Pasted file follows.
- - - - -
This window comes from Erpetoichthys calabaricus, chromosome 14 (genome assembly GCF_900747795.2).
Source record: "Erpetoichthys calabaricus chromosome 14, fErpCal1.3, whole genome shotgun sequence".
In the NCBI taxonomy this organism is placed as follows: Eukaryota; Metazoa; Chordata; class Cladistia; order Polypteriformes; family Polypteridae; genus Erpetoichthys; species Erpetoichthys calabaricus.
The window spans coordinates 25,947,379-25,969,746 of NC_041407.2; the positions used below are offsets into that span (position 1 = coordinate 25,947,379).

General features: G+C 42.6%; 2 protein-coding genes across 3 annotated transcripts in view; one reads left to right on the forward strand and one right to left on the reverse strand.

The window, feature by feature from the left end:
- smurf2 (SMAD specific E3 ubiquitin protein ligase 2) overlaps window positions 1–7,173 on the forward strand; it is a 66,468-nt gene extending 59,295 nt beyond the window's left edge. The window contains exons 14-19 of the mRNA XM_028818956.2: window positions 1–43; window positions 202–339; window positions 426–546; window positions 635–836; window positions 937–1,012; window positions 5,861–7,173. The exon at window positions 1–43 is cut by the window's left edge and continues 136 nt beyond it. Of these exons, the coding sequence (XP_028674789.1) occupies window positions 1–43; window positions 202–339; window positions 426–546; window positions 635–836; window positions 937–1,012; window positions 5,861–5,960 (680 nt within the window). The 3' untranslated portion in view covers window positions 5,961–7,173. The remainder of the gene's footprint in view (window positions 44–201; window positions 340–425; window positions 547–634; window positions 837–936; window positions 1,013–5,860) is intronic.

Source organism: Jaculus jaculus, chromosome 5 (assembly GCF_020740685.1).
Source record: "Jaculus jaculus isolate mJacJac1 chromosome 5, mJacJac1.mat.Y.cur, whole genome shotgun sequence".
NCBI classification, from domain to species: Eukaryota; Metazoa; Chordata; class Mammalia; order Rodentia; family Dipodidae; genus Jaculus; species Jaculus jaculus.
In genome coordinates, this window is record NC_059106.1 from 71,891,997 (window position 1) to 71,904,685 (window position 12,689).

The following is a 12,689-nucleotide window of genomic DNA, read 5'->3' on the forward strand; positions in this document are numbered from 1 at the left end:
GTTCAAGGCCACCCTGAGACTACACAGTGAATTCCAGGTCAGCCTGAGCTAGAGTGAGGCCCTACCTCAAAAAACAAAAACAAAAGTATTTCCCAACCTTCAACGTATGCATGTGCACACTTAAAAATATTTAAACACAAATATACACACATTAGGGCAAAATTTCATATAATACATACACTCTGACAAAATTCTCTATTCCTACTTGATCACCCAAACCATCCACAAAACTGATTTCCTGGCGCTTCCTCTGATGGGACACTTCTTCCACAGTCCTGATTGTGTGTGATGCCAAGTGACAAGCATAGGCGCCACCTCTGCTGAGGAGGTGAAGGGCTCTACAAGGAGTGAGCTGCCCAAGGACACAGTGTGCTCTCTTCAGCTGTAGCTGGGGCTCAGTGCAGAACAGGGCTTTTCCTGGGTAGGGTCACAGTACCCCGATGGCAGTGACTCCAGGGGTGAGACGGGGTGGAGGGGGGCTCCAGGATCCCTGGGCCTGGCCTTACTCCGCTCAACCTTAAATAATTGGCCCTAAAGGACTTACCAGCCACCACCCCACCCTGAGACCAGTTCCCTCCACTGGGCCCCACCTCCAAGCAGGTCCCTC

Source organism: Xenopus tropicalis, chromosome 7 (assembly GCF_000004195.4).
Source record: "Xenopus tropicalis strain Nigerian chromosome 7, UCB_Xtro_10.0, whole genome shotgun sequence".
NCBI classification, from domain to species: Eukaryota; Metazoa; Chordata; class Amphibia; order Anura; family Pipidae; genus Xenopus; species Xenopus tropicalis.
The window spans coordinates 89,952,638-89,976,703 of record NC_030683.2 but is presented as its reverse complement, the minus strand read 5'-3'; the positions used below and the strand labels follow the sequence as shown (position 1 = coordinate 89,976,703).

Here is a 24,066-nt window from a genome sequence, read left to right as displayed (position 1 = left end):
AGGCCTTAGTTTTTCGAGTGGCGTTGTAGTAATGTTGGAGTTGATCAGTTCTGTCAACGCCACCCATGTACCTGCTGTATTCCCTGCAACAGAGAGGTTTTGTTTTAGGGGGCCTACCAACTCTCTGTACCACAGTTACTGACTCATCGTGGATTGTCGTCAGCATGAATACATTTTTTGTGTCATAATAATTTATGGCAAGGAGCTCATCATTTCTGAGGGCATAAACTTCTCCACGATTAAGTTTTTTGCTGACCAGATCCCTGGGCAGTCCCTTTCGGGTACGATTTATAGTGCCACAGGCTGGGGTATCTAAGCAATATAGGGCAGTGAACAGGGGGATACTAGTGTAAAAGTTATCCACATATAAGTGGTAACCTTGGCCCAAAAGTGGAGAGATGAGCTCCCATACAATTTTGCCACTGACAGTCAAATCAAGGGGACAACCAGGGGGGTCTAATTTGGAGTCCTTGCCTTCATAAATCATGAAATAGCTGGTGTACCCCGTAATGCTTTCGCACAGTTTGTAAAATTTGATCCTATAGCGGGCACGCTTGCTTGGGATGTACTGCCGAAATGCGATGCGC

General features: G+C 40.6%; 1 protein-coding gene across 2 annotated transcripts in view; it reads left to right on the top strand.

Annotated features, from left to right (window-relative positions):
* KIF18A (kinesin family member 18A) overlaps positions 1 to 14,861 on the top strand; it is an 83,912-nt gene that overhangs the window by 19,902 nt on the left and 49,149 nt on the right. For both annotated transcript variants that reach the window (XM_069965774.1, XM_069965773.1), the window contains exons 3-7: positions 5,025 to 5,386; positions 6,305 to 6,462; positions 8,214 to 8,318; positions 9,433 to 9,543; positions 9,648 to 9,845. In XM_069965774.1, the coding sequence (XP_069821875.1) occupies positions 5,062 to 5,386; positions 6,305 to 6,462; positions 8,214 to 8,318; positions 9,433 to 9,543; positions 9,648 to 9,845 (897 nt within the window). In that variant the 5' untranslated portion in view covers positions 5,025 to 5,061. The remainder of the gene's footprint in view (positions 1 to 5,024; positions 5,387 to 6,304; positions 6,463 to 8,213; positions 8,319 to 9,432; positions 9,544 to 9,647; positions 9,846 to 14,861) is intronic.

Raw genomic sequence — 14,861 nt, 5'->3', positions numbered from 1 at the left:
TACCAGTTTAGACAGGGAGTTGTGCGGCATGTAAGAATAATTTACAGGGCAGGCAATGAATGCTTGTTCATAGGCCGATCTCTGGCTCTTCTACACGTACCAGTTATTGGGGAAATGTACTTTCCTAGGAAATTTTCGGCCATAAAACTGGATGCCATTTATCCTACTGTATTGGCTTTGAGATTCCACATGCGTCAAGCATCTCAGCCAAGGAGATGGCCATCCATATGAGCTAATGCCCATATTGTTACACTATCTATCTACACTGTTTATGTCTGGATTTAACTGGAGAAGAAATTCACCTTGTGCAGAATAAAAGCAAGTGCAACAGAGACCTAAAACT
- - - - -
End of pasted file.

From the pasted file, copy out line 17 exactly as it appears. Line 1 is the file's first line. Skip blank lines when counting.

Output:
The window spans coordinates 89,952,638-89,976,703 of record NC_030683.2 but is presented as its reverse complement, the minus strand read 5'-3'; the positions used below and the strand labels follow the sequence as shown (position 1 = coordinate 89,976,703).